Fukui Prefecture will determine whether to restart two idled reactors at Kansai Electric Power Co.’s Oi power plant after consulting the prefectural assembly and the town’s residents, Fukui Gov. Issei Nishikawa warned industry minister Yukio Edano on Saturday.
Edano, who together with Prime Minister Yoshihiko Noda and two other ministers agreed Friday that reactors 3 and 4 are safe enough to restart, traveled to the prefecture to drum up public support for the governor.
“It is necessary to use nuclear power as a major source of electricity,” Edano told Nishikawa.
During talks at Fukui’s prefectural offices, Nishikawa also asked Edano to approach local governments in Osaka and other prefectures that remain wary, such as Kyoto, to discuss the sensitive issue.
After the meeting, Edano told reporters he will press ahead with the reactivation plan and that he intends to explain the government’s decision in Kyoto and Shiga prefectures to win their approval as soon as possible.
Kyoto Gov. Keiji Yamada and Shiga Gov. Yukiko Kada, as well as the mayors of Kyoto, Osaka, and Kobe, are all opposed to a quick restart.
On Friday, the mayors of several towns in northern Shiga Prefecture that lie within a 30-km radius of the Oi plant indicated that they, too, share Gov. Kada’s concerns about the lack of an adequate disaster response plan in the event of an emergency.
Following his meeting with Edano, Nishikawa told a news conference Saturday that the prefectural government has not set a specific date for deciding whether to approve the reactors’ reactivation.
Edano also met with Oi Mayor Shinobu Tokioka later the same day to explain the government’s decision, and Tokioka reportedly told the industry minister he would have to gain the consent of residents in the Kansai region before restarting the reactors.
Democratic Party of Japan members in the Kyoto Prefectural Assembly met with Yamada and Kansai Electric officials late last month and urged them to adopt a go-slow approach, stressing residents’ concerns over issues ranging from the safety of the reactors to local disaster response plans.
In Osaka, meanwhile, Mayor Toru Hashimoto, the region’s most vocal critic of restarting reactors, on Saturday stepped up his criticism of the ruling DPJ and experts who were formerly in charge of nuclear safety.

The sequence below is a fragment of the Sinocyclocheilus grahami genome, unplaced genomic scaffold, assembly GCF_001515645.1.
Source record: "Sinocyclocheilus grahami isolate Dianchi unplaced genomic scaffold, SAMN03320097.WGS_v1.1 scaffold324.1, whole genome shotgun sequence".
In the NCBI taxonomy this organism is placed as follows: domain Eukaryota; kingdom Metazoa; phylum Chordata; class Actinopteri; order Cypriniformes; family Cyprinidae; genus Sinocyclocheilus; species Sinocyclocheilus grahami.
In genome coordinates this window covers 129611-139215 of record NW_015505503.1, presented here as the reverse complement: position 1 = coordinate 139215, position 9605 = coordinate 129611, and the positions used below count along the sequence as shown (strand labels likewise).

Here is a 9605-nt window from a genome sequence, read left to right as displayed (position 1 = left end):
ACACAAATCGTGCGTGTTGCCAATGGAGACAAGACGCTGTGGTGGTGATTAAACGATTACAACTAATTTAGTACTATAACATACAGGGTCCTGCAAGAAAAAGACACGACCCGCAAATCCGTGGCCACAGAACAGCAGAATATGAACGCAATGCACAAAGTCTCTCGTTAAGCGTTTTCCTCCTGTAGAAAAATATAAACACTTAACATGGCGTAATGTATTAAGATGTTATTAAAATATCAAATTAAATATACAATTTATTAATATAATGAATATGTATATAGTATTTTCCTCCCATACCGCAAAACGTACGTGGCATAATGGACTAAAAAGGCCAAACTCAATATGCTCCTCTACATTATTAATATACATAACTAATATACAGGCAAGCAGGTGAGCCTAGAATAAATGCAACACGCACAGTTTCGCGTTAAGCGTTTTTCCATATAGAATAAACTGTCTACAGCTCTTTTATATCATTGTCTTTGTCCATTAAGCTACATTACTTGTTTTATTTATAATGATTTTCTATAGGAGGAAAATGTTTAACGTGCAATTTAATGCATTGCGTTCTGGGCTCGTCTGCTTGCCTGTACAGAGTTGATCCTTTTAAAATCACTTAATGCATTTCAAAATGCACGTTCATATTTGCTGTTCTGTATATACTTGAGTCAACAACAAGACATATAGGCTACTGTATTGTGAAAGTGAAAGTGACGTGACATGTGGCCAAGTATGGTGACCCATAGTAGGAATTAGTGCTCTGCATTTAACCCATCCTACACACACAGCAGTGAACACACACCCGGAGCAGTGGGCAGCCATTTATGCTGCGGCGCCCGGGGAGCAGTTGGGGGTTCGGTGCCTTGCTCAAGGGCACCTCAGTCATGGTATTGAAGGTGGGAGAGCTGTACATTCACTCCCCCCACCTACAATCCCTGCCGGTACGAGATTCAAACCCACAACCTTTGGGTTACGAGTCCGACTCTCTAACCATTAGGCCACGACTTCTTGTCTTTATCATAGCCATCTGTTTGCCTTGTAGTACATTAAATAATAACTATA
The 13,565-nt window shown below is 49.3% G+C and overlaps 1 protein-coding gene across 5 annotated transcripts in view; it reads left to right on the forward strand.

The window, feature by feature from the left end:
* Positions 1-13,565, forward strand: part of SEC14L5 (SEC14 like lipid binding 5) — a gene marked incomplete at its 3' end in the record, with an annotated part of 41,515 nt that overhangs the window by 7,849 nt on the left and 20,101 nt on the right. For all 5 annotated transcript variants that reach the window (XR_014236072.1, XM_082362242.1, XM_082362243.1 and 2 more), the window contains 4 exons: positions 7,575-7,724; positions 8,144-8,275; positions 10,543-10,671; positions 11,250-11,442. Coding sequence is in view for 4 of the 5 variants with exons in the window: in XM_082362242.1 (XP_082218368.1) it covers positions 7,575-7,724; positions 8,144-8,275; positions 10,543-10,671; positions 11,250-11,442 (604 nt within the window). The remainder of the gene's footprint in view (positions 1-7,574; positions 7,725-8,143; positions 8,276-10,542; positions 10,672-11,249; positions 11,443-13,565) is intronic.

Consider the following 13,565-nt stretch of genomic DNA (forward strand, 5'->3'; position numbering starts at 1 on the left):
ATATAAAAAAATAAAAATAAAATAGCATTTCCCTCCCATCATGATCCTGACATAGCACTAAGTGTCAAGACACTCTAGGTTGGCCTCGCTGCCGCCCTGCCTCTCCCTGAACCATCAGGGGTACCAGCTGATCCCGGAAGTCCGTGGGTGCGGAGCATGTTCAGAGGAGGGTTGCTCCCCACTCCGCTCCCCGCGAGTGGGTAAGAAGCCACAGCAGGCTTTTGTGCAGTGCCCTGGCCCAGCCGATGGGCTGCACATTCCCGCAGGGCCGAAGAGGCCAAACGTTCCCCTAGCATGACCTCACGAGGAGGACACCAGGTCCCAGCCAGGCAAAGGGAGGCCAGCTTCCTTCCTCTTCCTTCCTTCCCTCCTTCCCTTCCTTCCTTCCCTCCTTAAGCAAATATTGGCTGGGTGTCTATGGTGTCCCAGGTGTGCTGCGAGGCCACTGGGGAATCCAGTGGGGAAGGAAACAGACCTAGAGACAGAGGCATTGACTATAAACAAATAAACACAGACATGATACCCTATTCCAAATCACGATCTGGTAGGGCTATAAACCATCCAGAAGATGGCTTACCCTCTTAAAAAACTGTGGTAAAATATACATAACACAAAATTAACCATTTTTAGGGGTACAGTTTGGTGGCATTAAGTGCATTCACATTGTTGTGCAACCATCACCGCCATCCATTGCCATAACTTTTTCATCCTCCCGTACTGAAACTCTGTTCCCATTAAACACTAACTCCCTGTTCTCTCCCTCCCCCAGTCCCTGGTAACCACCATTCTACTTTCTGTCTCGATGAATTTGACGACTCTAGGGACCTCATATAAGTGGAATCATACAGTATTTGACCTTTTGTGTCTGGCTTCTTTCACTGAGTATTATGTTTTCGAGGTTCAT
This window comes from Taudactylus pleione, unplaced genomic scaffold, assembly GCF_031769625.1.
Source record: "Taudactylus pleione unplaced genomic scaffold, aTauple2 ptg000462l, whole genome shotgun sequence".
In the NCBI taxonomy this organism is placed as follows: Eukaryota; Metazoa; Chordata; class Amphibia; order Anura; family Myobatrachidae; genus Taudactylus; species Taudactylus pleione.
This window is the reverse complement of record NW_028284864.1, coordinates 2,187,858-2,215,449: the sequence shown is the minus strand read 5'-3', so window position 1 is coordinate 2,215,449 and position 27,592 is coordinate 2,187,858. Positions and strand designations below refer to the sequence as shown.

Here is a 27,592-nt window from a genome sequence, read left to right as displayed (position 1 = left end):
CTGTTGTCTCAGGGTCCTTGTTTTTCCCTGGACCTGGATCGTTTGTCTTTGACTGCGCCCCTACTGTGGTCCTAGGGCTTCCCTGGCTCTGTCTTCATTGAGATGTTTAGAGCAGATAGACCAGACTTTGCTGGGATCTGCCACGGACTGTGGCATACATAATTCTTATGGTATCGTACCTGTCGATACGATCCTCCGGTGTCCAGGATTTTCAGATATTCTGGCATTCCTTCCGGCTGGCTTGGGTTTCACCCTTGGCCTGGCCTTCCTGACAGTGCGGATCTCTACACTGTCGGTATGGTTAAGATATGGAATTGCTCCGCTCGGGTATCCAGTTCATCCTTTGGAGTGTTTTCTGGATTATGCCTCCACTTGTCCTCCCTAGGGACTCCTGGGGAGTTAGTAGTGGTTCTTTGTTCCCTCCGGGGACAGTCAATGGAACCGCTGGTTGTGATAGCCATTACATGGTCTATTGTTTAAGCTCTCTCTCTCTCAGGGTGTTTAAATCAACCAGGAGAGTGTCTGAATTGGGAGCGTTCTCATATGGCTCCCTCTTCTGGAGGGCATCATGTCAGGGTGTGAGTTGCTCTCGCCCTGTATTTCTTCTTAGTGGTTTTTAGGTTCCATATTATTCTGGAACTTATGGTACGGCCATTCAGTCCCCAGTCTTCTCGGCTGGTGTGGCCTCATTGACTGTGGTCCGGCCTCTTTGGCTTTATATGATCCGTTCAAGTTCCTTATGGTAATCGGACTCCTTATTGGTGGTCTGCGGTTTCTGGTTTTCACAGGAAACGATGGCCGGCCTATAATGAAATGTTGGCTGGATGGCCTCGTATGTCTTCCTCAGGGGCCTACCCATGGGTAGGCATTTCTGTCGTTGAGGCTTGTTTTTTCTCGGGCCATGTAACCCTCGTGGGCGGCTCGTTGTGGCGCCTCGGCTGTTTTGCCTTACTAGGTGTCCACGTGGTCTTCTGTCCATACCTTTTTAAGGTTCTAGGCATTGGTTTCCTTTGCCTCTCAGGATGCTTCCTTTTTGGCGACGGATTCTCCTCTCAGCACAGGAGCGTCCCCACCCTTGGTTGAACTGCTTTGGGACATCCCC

“Just because politicians say the reactor is safe doesn’t mean they have the ability to judge it’s safe. And while the Nuclear Safety Commission has spoken of the stress tests, they have never specifically used the word ‘safe,’ ” Hashimoto said Saturday morning.
Opposition to resuming operations at the Oi reactors is also growing overseas.
Avaaz.org, a global Web-based movement with campaigners in more than 30 countries, including Japan, and around 14 million supporters, on Friday launched a worldwide Internet campaign in English and Japanese to keep the Oi reactors offline, calling on the international community to petition Gov. Nishikawa and Mayor Tokioku to oppose a restart.
After taking local opinions into account, Noda, Edano, Chief Cabinet Secretary Osamu Fujimura and nuclear disaster minister Goshi Hosono are expected to make a final decision before July on whether to authorize the restart of the No. 3 and 4 reactors at the Oi plant.
Since the March 2011 quake and tsunami triggered the Fukushima nuclear crisis, no reactors shut down for periodic inspections have resumed operations. The two at the Oi plant are the first reactors the central government is trying to get back onstream.
Of Japan’s 54 commercial nuclear reactors, only the No. 3 reactor at Hokkaido Electric Power Co.’s Tomari power station is currently in operation. If none of the other units are restarted by May 5, when the Tomari reactor is scheduled to be shut down for an inspection, the nation will be left with no reactors in operation.